A Rundown on Kisan Diwas – Mohd. Ali Dashti

Reflectionist Mohd. Ali Dashti (MBA ITBM 2021-2023)

National Farmers’ Day, or Kisan Diwas, is observed across the country on December 23rd to honour India’s farmers and to commemorate the birth anniversary of the country’s fifth Prime Minister, Choudhary Charan Singh, who was dedicated to the welfare of farmers.

Chaudhary Charan Singh, who was born into a farming family, was well-known for his farmer-friendly policies. Between July 1979 and January 1980, he served as Prime Minister. During his brief tenure as Prime Minister, Chaudhary Charan Singh fought tirelessly to improve the lives of Indian farmers. He had implemented a number of farmer welfare programmes. In 2001, the government declared Charan Singh’s birth anniversary to be Kisan Diwas. Since then, the 23rd of December has been designated as National Farmers’ Day. Across the country, awareness programmes and initiatives are organised to educate people about the importance of farmers and their contribution to the economy.

Charan Singh was no stranger to the difficulties that Indian farmers encounter. On December 23, 1902, he was born into a middle-class peasant family in Uttar Pradesh. He actively participated in the war for independence after being greatly affected by Mahatma Gandhi’s teachings. Following that, his political career in rural India was mostly devoted to socialism. Charan Singh served twice as chief minister of Uttar Pradesh, India’s largest agrarian state, where he was instrumental in implementing land reforms. He was the driving force behind numerous significant farmer-friendly bills, notably the Land Utilisation Bill of 1939 and the Debt Redemption Bill of 1939. He spearheaded the UP’s efforts to eliminate the zamindari system while serving as an agriculture minister in 1952. In reality, he was the one who drafted the UP Zamindari and Land Reforms Bill.

On December 23, 1978, he established the Kisan Trust, a non-political, non-profit organisation dedicated to teaching India’s rural population about injustice and promoting unity among them.

This day is observed as Farmer’s Day to raise awareness among citizens of the country about the importance of farmers’ contributions to society and the country’s overall economic and social growth. The previous Prime Minister worked hard to ensure that farmers had equal opportunity and are not mistreated. He devoted his life to the advancement of cottage enterprises and the agricultural sector. The Kisan Ghat, his memorial in New Delhi, is named after him. On National Farmers’ Day, several events are held around the country to promote farmers and recognise their contributions to the country. The purpose of celebrating Farmer’s Day is to promote farmers around the country by organising various events for Farmers in which victors are awarded various prizes.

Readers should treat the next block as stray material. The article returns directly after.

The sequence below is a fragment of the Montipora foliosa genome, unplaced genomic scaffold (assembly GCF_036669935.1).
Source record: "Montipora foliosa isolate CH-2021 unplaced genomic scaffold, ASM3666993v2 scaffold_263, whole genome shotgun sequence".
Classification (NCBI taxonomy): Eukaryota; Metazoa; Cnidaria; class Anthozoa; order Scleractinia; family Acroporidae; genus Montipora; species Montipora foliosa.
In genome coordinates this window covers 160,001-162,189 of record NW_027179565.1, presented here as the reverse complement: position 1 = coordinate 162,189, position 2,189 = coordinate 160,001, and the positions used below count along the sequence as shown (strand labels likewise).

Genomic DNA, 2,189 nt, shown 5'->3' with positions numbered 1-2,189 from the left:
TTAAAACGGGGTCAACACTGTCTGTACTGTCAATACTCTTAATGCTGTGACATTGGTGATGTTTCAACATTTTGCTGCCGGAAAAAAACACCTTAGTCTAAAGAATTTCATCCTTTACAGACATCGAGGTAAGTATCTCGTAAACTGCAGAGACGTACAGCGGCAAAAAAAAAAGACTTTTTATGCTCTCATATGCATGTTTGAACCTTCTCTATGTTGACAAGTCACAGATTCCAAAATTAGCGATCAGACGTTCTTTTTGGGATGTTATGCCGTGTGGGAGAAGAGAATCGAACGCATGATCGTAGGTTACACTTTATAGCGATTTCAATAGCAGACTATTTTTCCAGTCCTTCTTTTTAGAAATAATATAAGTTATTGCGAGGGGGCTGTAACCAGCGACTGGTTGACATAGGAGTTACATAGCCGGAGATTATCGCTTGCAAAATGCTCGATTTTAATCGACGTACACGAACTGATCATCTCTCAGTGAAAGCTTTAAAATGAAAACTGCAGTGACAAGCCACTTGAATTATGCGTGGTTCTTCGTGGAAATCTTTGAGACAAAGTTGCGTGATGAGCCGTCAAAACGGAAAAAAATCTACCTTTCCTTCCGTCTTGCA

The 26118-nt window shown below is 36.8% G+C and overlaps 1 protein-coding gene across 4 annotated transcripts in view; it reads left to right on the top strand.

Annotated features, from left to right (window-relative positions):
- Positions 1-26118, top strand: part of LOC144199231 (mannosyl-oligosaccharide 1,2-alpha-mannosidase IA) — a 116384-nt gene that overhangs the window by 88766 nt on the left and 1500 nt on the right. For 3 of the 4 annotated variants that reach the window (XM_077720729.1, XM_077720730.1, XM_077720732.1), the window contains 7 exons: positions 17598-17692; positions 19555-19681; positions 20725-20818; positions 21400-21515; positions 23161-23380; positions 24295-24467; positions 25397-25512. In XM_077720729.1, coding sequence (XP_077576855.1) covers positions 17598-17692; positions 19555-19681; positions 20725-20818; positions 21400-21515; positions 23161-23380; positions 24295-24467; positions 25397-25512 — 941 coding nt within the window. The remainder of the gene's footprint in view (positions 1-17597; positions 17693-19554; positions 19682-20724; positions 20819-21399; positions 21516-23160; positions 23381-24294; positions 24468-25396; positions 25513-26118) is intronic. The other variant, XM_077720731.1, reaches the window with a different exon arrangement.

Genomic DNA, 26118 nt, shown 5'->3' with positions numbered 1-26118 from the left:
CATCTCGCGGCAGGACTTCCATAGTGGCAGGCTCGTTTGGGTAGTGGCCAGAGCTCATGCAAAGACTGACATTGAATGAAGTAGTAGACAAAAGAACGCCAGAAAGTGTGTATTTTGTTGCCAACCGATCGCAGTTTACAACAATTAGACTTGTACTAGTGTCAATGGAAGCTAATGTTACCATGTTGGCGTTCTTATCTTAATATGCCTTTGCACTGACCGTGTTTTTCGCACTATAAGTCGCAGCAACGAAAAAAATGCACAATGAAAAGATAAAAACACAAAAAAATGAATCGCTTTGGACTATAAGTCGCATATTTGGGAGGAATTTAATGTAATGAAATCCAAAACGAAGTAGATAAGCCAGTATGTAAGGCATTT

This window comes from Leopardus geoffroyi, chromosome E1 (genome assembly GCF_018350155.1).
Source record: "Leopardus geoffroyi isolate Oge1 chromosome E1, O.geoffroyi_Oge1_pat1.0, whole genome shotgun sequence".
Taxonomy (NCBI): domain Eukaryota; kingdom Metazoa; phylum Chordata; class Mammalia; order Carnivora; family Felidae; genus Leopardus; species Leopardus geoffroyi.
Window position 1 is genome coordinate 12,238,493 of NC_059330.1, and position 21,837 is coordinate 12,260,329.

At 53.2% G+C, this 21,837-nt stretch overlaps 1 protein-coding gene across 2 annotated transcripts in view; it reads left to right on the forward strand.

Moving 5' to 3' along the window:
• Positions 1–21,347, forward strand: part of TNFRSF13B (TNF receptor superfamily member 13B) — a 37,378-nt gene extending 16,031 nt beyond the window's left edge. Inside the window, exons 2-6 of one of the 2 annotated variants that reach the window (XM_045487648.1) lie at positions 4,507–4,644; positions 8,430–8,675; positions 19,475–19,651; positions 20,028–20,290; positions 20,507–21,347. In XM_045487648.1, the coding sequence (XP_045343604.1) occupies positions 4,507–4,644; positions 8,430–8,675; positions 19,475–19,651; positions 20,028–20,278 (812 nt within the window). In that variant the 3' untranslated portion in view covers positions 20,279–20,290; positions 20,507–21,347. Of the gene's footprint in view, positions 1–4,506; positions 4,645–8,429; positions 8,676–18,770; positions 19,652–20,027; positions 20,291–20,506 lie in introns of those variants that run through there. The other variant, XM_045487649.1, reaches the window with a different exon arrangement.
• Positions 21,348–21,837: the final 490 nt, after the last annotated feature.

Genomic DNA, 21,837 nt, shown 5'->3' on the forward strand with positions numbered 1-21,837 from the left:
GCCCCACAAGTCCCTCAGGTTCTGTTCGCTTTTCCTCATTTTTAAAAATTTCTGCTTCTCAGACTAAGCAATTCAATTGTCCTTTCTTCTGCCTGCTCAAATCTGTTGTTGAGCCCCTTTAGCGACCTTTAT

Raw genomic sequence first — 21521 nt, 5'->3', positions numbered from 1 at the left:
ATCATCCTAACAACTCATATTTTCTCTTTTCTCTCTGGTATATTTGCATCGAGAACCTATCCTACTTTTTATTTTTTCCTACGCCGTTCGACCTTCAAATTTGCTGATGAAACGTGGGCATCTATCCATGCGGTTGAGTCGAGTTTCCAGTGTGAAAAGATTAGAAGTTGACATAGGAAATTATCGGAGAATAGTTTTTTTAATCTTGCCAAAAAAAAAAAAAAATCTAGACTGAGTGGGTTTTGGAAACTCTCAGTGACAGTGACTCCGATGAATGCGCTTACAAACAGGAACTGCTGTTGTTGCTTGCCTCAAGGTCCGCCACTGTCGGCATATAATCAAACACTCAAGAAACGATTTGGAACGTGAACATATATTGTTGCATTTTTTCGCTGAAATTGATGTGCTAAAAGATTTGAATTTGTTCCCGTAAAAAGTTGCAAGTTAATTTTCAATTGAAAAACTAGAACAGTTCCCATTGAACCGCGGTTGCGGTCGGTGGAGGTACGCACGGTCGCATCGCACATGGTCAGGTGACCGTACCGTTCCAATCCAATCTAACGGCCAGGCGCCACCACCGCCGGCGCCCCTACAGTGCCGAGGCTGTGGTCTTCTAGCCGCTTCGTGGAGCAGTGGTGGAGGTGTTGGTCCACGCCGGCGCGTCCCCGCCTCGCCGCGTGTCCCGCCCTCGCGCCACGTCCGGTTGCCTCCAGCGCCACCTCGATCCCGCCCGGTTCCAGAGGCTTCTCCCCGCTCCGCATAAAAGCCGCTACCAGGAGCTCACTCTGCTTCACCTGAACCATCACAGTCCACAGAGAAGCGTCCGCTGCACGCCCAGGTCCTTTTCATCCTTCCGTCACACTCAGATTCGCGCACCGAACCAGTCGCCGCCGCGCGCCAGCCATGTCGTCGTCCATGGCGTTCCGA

National Farmers’ Day is observed by providing information about farming. Officials from the agricultural community educate farmers about the latest technology available, the usage of fertilisers, the precautions to be taken while using chemical fertilisers and pesticides, the availability of loans, and so on. The officials advise various ideas and tactics to the farmers, therefore attending these sessions is quite useful to the farmers. Agriculture-rich states in India, such as Haryana, Punjab, Madhya Pradesh, and others, are borrowing concepts from Uttar Pradesh to commemorate Kisan Diwas. This is due to the fact that Uttar Pradesh has the biggest population in the country, and the majority of its inhabitants are involved in farming and related occupations.

“The ultimate goal of farming is not the growing of crops, but the cultivation and perfection of human beings”.

Masanobu Fukuoka

Kisan Diwas is a reminder to everyone that we must respect, thank and appreciate the hard work of our farmers who work hard to give us food. They are the ones who put their heart and soul into the soil to give it life and give us food. Let us thank them for their efforts and salute their hard work. Happy Farmer’s Day.